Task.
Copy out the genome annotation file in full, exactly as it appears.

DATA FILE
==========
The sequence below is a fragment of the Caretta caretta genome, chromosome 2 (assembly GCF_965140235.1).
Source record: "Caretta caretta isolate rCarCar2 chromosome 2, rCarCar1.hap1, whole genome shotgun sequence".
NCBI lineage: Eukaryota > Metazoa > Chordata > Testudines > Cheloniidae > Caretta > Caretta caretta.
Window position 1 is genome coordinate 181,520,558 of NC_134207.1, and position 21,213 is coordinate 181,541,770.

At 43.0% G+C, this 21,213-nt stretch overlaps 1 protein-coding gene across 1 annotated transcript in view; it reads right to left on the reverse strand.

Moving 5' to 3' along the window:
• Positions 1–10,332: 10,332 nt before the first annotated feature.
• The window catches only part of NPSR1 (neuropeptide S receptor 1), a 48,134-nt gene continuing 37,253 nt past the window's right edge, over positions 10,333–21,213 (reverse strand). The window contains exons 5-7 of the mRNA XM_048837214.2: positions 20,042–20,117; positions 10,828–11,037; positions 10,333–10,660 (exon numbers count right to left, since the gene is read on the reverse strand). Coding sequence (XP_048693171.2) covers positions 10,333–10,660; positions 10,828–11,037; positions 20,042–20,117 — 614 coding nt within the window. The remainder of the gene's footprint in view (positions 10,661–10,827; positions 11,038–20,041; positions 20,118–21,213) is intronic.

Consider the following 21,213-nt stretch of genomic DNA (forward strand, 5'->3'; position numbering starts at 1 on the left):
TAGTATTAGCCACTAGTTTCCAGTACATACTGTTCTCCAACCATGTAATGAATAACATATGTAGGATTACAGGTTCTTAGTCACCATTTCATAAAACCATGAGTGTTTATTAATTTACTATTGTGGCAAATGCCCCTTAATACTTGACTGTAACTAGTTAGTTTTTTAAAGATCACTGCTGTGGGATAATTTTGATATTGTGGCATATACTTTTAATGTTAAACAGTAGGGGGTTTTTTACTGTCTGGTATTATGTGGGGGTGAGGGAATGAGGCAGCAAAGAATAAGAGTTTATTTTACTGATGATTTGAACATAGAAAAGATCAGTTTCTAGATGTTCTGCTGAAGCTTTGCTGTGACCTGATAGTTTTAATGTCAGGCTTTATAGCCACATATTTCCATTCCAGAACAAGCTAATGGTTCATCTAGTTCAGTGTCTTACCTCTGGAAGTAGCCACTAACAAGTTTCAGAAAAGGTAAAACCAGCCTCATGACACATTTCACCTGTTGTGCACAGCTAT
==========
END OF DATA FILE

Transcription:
The sequence below is a fragment of the Caretta caretta genome, chromosome 2 (assembly GCF_965140235.1).
Source record: "Caretta caretta isolate rCarCar2 chromosome 2, rCarCar1.hap1, whole genome shotgun sequence".
NCBI lineage: Eukaryota > Metazoa > Chordata > Testudines > Cheloniidae > Caretta > Caretta caretta.
Window position 1 is genome coordinate 181,520,558 of NC_134207.1, and position 21,213 is coordinate 181,541,770.

At 43.0% G+C, this 21,213-nt stretch overlaps 1 protein-coding gene across 1 annotated transcript in view; it reads right to left on the reverse strand.

Moving 5' to 3' along the window:
• Positions 1–10,332: 10,332 nt before the first annotated feature.
• The window catches only part of NPSR1 (neuropeptide S receptor 1), a 48,134-nt gene continuing 37,253 nt past the window's right edge, over positions 10,333–21,213 (reverse strand). The window contains exons 5-7 of the mRNA XM_048837214.2: positions 20,042–20,117; positions 10,828–11,037; positions 10,333–10,660 (exon numbers count right to left, since the gene is read on the reverse strand). Coding sequence (XP_048693171.2) covers positions 10,333–10,660; positions 10,828–11,037; positions 20,042–20,117 — 614 coding nt within the window. The remainder of the gene's footprint in view (positions 10,661–10,827; positions 11,038–20,041; positions 20,118–21,213) is intronic.

Consider the following 21,213-nt stretch of genomic DNA (forward strand, 5'->3'; position numbering starts at 1 on the left):
TAGTATTAGCCACTAGTTTCCAGTACATACTGTTCTCCAACCATGTAATGAATAACATATGTAGGATTACAGGTTCTTAGTCACCATTTCATAAAACCATGAGTGTTTATTAATTTACTATTGTGGCAAATGCCCCTTAATACTTGACTGTAACTAGTTAGTTTTTTAAAGATCACTGCTGTGGGATAATTTTGATATTGTGGCATATACTTTTAATGTTAAACAGTAGGGGGTTTTTTACTGTCTGGTATTATGTGGGGGTGAGGGAATGAGGCAGCAAAGAATAAGAGTTTATTTTACTGATGATTTGAACATAGAAAAGATCAGTTTCTAGATGTTCTGCTGAAGCTTTGCTGTGACCTGATAGTTTTAATGTCAGGCTTTATAGCCACATATTTCCATTCCAGAACAAGCTAATGGTTCATCTAGTTCAGTGTCTTACCTCTGGAAGTAGCCACTAACAAGTTTCAGAAAAGGTAAAACCAGCCTCATGACACATTTCACCTGTTGTGCACAGCTAT